Nevertheless, Gandhi’s emphasis on the inner voice and individual consciousness raises many serious questions. Most basic, it is not clear precisely what Gandhi means by such concepts. In some passages, inner voice seems to point to conscience, and it is tempting to adopt a Kantian philosophical approach. But in such passages, Gandhi also seems to reject some essentializing, categorical, reason-based, Kantian sense of ethical universalism. Instead he emphasizes the real differences of individuals selves.
Some Indians, including Gandhians, claim that India is like the United States of America (or the West) in that both place primary emphasis on “the individual.” But such a supposed similarity is usually more misleading than instructive. Gandhi does not endorse some political concept of the modern, Western, nonsocial or antisocial, nonrelational, autonomous, independent individual. Just the opposite: He usually views the ideological construction of such a modern individual self as an impediment to true self-realization and to positive self-other political relations.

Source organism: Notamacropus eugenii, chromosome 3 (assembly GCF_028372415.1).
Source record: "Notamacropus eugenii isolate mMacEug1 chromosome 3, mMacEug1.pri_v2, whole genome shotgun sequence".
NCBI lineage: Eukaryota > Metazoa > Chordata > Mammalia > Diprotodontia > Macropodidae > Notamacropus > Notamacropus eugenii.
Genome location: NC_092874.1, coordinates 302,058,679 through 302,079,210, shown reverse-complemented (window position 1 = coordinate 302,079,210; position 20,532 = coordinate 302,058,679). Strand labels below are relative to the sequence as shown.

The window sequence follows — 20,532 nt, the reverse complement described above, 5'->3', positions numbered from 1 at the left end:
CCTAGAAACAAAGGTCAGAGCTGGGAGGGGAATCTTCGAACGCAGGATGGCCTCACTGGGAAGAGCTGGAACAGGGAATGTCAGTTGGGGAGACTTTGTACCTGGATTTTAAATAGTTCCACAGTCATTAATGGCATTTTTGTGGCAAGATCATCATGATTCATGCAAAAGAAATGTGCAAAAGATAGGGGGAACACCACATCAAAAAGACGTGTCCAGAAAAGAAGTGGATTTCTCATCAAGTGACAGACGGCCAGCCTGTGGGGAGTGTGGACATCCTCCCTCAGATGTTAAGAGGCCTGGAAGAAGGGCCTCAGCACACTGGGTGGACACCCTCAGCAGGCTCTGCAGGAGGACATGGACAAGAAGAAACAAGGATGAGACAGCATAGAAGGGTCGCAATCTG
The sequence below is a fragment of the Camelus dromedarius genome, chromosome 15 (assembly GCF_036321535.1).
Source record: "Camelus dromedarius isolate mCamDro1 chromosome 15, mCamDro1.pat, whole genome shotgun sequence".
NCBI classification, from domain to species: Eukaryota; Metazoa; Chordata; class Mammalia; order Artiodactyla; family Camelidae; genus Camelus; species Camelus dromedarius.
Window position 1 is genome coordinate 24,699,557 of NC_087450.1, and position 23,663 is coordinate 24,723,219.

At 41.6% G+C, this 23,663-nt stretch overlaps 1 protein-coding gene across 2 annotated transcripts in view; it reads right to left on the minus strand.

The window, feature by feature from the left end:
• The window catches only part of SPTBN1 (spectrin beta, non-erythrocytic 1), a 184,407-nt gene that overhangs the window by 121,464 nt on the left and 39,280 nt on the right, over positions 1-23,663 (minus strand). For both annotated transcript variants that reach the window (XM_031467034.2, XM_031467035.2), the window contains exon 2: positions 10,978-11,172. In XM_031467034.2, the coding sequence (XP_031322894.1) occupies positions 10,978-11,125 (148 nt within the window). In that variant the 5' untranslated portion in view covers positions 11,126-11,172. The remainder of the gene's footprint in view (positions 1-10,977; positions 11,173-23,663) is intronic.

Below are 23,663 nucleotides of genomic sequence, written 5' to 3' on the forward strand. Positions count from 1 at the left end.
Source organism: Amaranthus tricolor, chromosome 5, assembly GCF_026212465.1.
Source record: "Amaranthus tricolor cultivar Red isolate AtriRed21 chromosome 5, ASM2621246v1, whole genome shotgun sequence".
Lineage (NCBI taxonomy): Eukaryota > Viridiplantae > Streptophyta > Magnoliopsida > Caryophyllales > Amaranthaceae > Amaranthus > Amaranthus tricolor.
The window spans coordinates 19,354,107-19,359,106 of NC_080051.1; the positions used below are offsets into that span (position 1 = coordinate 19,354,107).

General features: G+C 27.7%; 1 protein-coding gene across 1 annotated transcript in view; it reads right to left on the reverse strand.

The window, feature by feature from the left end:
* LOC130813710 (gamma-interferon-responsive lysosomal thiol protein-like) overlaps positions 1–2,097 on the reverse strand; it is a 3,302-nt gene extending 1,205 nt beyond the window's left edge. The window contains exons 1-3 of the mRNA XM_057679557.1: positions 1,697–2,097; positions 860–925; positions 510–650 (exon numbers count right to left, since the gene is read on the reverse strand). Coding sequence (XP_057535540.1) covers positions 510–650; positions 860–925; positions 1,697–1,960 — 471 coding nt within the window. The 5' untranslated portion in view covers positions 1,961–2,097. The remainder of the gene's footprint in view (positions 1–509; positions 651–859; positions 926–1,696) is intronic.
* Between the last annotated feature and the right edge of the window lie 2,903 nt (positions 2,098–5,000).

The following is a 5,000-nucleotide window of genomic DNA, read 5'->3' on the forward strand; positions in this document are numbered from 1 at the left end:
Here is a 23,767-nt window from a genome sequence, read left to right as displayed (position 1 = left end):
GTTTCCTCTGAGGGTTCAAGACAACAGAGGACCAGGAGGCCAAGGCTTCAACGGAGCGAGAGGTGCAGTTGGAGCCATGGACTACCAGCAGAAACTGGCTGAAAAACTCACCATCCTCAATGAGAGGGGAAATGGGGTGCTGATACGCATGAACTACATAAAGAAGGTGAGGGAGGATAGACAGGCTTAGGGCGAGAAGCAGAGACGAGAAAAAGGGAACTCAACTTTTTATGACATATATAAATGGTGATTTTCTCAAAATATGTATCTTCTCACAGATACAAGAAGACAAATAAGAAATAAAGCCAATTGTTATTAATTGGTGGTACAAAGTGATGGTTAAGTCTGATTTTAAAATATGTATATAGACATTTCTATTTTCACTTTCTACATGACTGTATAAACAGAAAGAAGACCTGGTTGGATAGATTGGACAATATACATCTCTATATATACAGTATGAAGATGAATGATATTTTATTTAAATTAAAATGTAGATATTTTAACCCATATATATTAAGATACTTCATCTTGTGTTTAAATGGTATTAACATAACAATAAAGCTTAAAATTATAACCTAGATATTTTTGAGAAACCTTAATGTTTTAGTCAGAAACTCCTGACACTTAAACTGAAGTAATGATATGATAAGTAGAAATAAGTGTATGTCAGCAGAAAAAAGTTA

What complicates this question is that Gandhi—unlike most contemporary political scientists and political philosophers, historians, social and natural scientists—does not reduce this concept of the individual self to empirical, historical, psychological, social, biological, or other scientific terms. Most essentially, this inner voice, as a statement of truth, is a spiritual voice. What is this individual spiritual voice/self?
There are obvious questions arising from the danger of such a primary focus on this individual inner voice. As Gandhi was well aware, many individuals throughout history, often with strong religious faith commitments, have claimed strange, demonic, anti-Gandhian inner voices. This is why Gandhi places such an emphasis on moral development, adhering to moral spiritual vows, and purification of mind and body as preconditions allowing one to listen to the true inner voice. As essential to political thinking, the inner voice is a statement of political truth, and, for Gandhi, many inner voices are statements of political untruth.